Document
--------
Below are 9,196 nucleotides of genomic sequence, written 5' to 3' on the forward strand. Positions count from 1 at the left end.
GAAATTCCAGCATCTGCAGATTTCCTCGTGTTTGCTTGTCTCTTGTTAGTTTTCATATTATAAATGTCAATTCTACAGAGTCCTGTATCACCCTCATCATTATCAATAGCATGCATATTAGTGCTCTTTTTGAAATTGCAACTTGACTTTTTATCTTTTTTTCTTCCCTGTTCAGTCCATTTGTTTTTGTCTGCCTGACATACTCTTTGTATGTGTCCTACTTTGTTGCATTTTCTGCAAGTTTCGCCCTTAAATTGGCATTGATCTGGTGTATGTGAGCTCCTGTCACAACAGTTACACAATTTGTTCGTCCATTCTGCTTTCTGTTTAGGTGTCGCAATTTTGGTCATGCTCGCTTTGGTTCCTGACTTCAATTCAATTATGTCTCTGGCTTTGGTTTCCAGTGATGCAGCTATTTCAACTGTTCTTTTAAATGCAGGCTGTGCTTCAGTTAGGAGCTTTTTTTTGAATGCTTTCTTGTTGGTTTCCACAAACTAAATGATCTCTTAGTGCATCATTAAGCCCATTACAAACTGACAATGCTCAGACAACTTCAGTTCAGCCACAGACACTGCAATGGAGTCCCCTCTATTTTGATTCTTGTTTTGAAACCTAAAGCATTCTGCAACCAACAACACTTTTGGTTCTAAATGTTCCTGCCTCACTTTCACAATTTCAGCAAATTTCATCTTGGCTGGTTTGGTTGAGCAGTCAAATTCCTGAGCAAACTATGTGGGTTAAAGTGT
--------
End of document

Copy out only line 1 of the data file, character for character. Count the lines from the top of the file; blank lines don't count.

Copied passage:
Below are 9,196 nucleotides of genomic sequence, written 5' to 3' on the forward strand. Positions count from 1 at the left end.